OSLO (Reuters) - Only a third of Europe’s electronic waste is properly recycled, with vast numbers of cellphones, computers and televisions illegally traded or dumped, a study led by the United Nations and INTERPOL said on Sunday.
Sweden and Norway were close to European targets of collecting and recycling 85 percent of all electrical and electronic waste, at the top of a ranking in which Romania, Spain and Cyprus were bottom with less than 20 percent, it said.
European rules demand recycling of “e-waste”, products with a plug or a battery, to recover metals such as gold or silver and avoid release of toxins such as lead or mercury.
Overall, 35 percent of the continent’s e-waste was properly recycled in 2012, it said. The report dismissed past suggestions that most gets illegally shipped to African nations, such as Nigeria and Ghana, and repaired to get a new lease of life.
“Most of the illegal e-waste trade is taking place next door rather than far away in Africa,” said Jaco Huisman of the United Nations University, scientific coordinator of the project that included police agency INTERPOL and other partners.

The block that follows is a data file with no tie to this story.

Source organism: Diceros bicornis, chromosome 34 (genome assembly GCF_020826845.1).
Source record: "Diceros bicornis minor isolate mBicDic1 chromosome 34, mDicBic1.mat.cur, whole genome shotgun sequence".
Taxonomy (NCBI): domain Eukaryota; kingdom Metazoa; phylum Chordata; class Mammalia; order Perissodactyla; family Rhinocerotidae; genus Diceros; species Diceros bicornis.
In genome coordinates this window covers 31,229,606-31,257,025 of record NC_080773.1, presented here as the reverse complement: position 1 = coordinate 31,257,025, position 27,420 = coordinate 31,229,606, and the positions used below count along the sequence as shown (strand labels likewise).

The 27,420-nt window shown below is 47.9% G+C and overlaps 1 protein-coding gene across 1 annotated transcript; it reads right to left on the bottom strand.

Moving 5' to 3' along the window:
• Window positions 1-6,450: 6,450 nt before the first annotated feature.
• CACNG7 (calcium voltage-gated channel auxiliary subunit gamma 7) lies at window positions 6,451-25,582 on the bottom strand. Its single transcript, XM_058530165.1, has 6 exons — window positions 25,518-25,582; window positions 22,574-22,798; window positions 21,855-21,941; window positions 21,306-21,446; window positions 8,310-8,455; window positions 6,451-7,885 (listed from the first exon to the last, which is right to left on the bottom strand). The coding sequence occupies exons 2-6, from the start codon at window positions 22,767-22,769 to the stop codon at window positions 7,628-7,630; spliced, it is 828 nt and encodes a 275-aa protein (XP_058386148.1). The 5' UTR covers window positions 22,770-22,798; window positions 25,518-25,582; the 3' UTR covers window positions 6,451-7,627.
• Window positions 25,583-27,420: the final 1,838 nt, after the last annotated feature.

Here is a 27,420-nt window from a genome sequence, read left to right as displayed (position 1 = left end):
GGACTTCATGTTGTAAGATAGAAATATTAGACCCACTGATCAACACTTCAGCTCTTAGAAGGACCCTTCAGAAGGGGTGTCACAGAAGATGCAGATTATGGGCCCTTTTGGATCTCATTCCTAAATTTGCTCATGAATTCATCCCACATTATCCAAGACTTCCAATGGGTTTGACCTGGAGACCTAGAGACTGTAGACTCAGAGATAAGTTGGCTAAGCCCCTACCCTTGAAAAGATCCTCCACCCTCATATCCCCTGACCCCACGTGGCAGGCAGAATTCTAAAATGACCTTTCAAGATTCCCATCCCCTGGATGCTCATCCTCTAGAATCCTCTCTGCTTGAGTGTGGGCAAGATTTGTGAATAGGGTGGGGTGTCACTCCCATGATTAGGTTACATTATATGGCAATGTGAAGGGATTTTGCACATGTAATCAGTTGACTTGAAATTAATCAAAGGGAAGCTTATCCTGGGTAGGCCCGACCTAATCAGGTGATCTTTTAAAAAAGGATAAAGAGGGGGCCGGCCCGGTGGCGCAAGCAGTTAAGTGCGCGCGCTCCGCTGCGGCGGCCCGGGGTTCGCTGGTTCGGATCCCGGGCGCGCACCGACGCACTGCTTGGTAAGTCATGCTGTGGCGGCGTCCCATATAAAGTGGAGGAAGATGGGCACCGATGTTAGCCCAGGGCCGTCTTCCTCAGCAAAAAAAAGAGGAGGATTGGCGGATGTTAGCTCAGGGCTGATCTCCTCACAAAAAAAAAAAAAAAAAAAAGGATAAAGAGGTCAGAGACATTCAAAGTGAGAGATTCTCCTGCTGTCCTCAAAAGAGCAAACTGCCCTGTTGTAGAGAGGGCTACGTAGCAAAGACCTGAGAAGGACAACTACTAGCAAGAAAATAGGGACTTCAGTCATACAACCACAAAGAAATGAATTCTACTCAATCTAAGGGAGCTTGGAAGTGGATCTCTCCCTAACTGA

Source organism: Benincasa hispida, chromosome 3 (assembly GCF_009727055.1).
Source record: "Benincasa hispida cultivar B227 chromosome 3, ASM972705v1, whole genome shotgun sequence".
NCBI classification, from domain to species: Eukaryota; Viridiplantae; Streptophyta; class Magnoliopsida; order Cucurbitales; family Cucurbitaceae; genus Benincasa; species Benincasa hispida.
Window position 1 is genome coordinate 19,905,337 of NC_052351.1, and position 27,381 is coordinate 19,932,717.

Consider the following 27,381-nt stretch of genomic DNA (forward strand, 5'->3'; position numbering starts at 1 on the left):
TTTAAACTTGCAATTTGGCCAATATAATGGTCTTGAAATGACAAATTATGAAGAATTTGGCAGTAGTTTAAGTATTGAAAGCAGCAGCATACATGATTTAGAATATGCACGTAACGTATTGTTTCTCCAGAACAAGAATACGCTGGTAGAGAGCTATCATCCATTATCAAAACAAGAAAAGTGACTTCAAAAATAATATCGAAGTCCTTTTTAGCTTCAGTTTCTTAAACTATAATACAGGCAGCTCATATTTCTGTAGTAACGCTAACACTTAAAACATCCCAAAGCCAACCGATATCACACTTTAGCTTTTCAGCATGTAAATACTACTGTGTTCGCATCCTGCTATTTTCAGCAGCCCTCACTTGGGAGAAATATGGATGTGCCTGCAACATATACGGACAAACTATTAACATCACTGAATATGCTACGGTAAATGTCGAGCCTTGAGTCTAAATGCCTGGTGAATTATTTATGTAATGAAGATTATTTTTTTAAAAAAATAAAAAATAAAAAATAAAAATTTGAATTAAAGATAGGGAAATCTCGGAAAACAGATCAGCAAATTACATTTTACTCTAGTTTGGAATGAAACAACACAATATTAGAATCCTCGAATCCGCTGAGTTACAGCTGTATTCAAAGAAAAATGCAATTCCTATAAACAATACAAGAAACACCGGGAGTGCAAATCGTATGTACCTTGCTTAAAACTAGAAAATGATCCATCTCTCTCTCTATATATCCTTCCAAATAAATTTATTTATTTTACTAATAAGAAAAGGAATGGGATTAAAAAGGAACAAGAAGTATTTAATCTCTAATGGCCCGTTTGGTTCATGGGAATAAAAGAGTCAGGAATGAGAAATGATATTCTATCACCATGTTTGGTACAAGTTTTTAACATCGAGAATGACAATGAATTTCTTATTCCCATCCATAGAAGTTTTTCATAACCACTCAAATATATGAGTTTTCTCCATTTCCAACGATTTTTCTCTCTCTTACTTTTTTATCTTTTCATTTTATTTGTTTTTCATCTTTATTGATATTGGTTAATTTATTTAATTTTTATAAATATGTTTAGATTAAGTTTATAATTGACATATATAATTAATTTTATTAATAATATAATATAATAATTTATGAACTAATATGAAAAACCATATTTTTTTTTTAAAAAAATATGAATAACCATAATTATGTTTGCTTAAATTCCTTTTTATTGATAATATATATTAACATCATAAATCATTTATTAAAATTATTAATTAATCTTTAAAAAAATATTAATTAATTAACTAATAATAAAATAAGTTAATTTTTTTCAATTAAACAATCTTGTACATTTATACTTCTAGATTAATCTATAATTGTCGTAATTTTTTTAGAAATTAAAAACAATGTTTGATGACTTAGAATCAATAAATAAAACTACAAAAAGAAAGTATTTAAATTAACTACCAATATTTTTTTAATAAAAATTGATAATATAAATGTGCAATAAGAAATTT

“Mismanagement is occurring everywhere,” he told Reuters. In Europe “there is a lot of theft, scavenging ... and quite a significant amount going into the waste bin.”
A broken fridge, for instance, is valuable scrap mainly because of copper in its compressor. Often the compressor get ripped out and the rest dumped.
Such theft of valuable components means compliant processors in Europe lose up to 1.7 billion euros ($1.90 billion) a year, the report estimated.
Overall, it said 3.3 million tonnes of 9.5 million tonnes of e-waste generated in Europe in 2012 was properly discarded and recycled. Only about 1.3 million were exported, with the rest recycled in Europe outside regular programs or dumped.
Ioana Botezatu, an environmental expert at the international police agency INTERPOL, said prosecutions were rare although some nations have strict penalties for environmental crimes.
The report’s recommendations include better police cooperation, more education of consumers about recycling, and a ban on cash transactions in the scrap metal trade.
One problem is making people aware of recycling centers.
“Consumers don’t know where to find them,” said Pascal Leroy, secretary-general of the Waste of Electrical and Electronic Equipment Forum which also contributed to the report.
Reporting by Alister Doyle; editing by Andrew Roche